With your feet 3 feet apart and keeping the elbows straight, adjust the rope so the weight is just resting on the ground. Now shrug your shoulders so the weight is lifted off the ground.
With your feet 2 feet apart and hands on the wall in front, bend your elbows till your face almost touches the wall.
Start with doing 10 repetitions and then moving to do 30 repetitions.
You should do all these exercises 2 to 3 times per day.
If this treatment is unsuccessful, then local anaesthetic and cortisone injections may be given.
A maximum of 3 of these injections in one course (i.e.: 3 to 4 weeks apart).
These conservative measures will resolve the condition in up to 50% of cases.
Surgery involves shaving of bone from the undersurface of the acromion to increase the ‘space’ between the tendons and acromion. The end of the collarbone (clavicle) may need to be removed if it has been identified as a source of pain.
Use pain-killers and/or ice packs to reduce the pain before you exercise.
Do short frequent sessions (eg: 5-10 minutes, 4 times a day) rather than one long session.
It is normal to feel aching, discomfort or stretching sensations when doing these exercises. However, intense and lasting the pain (ie: > 30 minutes) is an indication to change the exercise by doing it less forcefully or less often.
Continue to do these exercises until you get the movement back, or you see the physiotherapist.
Lean forwards, let your arm hang freely. Start with small movements. Swing your arm: forwards & backwards side to side in circles
Repeat each movement 5 times
Sitting or standing. Lift shoulders upwards towards your ears. Let them relax down.
Repeat 5 times
Sitting or standing. Keep your arms relaxed. Roll your shoulder blades back and downwards. Hold it for 10 seconds.
(Do not let your back arch).
Sitting or standing, elbow to your side. Hand near stomach. Take hand away from stomach. (This twists the shoulder joint.) Can support/add pressure with a stick held between your hands.
Repeat 10 times.
Lying on your back on bed/ floor. Support your operated arm and lift up overhead. Gradually remove the support. Then progress to trying the movement sitting or standing.
Repeat 10 times.
Will it be painful?
Although the operation is done to relieve pain, it may several weeks until you begin to feel the benefit. The local anaesthetic block will last for between 8 and 24 hours. After this you will be given pain-killers. You will be given pain killers to take home with you on your discharge (or a script as some medical aids do not pay for ‘take home’ medication). Although the operation is done with arthroscopy (key hole surgery), it is still an operation inside and may be very painful.
An ice packs over the shoulder is often helpful. Leave this on for 10 to 15 minutes and repeat several times a day.
Much spasm and pain maybe felt over the biceps muscle and this can be alleviated by taking off the sling and simply straightening the elbow.
Different people recover at different rates so never compare yourself to someone who has had a similar operation.
Complete recover may take up to 6 months with some patients taking up to a year. Most patients will feel improvement by 6 week and complete recover by 3 months.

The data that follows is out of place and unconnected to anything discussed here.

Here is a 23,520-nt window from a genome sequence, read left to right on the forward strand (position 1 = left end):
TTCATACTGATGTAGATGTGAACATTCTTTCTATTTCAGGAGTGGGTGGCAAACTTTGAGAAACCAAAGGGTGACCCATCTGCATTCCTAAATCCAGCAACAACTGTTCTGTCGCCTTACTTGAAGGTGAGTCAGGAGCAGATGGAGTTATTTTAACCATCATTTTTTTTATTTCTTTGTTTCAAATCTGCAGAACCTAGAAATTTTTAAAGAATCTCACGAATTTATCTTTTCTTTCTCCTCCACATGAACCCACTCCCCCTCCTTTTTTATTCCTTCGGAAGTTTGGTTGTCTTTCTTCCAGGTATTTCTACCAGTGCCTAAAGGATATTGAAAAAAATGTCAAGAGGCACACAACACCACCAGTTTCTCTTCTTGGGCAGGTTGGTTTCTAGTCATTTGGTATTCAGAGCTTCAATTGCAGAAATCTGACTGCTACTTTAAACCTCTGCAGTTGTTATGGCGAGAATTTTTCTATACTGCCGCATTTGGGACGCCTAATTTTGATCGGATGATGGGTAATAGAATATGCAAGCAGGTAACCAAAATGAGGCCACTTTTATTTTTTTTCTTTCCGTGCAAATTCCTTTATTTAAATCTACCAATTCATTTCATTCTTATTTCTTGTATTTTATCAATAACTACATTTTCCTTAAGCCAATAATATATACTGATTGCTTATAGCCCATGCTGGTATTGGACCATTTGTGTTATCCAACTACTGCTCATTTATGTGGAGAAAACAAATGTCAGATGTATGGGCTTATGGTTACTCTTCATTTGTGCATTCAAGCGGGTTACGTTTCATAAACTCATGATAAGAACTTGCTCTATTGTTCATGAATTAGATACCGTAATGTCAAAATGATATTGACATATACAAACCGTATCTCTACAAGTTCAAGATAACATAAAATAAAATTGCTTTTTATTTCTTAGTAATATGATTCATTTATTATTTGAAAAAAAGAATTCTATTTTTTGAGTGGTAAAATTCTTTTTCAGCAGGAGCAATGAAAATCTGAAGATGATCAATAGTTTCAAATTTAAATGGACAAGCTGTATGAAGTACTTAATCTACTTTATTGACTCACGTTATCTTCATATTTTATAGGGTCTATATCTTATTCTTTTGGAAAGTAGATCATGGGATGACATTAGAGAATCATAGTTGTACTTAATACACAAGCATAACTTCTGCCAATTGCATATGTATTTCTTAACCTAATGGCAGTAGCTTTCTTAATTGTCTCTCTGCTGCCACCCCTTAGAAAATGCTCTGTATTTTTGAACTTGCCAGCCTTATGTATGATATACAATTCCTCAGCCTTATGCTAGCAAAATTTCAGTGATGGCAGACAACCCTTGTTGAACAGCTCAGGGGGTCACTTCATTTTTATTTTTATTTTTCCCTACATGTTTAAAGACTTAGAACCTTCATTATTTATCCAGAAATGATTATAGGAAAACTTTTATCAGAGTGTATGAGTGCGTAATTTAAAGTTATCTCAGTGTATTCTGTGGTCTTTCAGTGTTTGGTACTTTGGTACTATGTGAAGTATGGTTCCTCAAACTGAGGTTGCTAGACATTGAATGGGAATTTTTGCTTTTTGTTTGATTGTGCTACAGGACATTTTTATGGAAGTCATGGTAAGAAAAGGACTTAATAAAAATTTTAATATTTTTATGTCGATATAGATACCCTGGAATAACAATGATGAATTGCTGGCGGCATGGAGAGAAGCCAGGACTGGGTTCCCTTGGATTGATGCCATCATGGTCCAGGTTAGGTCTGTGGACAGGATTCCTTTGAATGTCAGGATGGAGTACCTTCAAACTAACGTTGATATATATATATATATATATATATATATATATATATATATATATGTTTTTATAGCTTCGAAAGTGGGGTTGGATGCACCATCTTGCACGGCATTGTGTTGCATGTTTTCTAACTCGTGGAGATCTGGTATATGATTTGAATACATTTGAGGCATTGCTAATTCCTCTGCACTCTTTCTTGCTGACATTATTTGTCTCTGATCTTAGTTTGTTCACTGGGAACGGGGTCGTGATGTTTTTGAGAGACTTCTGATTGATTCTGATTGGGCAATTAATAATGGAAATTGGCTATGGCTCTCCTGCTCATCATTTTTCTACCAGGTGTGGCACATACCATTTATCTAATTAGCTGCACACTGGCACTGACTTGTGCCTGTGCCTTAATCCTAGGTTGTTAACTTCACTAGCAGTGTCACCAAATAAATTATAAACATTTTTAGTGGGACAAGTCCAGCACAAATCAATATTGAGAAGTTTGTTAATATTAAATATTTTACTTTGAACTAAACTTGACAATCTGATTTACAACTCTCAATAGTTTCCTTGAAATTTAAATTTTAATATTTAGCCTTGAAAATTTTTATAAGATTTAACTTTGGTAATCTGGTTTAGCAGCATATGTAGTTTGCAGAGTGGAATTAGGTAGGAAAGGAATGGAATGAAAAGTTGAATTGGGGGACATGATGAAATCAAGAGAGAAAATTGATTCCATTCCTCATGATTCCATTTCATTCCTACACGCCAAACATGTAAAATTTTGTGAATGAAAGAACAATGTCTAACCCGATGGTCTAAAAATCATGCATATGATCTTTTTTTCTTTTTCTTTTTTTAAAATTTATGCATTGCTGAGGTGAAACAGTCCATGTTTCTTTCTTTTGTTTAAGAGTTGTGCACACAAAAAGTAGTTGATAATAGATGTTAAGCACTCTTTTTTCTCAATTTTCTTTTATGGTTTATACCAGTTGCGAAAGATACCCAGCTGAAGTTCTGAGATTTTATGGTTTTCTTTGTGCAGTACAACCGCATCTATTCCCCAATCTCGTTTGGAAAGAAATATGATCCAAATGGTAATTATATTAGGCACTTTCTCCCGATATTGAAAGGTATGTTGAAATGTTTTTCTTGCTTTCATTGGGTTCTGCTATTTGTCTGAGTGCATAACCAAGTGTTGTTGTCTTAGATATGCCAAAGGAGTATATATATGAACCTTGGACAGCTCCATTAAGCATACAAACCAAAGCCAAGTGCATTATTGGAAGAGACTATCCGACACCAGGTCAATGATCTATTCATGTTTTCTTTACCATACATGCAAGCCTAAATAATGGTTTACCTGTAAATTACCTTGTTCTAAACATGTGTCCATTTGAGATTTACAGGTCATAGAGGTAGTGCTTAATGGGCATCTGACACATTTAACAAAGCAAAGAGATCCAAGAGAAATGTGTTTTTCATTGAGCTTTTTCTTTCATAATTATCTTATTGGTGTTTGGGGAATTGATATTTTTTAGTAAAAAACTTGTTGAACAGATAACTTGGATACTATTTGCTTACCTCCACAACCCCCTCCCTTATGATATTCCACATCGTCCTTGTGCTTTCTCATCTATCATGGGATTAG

Yes! You will be shown exercises by the physiotherapist in the hospital the day after the operation and you will need to continue with the exercises once you go home. They aim to stop your shoulder getting stiff and to strengthen the muscles around your shoulder.
The physiotherapist will arrange an appointment to see you as an outpatient or will refer you back to your own physio or one near your home.
Waterproof dressing will be applied to the small wounds on the day after the operation and you will be able to wash and shower with these on.
Avoid using spray deodorant, talcum powder or perfumes near or on the wounds until they are well healed (usually by 10 days).
Patients progress at different rates. The discomfort from the operation will gradually lessen over the first few weeks. You should be able to move your arm comfortably below shoulder height by 2 – 4 weeks and above shoulder height by 6 weeks.
The things that take the longest to improve are night pain, being able to sleep on that side and getting your hand up your back (i.e. to fasten your bra).
Complete relief pain may take up to 6 months (80% of people have complete relief by 6 months according to research). However, there may be improvements for up to 1 year.
This will depend on the type of work you do. If you have a job involving arm movements close to your body you may be able to return within a week (i.e. using a computer). Most people return within 2 weeks of the operation but if you have a heavy lifting job or one with sustained overhead arm movements you may require a longer period off work. Please discuss this further with the surgeon or physiotherapist if you feel unsure.
Your ability to start these activities will be dependent on pain, range of movement and strength. Nothing is forbidden, but it is best to start with short sessions involving little effort and then gradually increase the effort or time for the activity. However, be aware that sustained or powerful overhead movements (e.g. trimming a hedge, some DIY, racket sports etc.) will put stress on the subacromial area and may take longer to become comfortable. You may be unable to do these for 4 months post operation.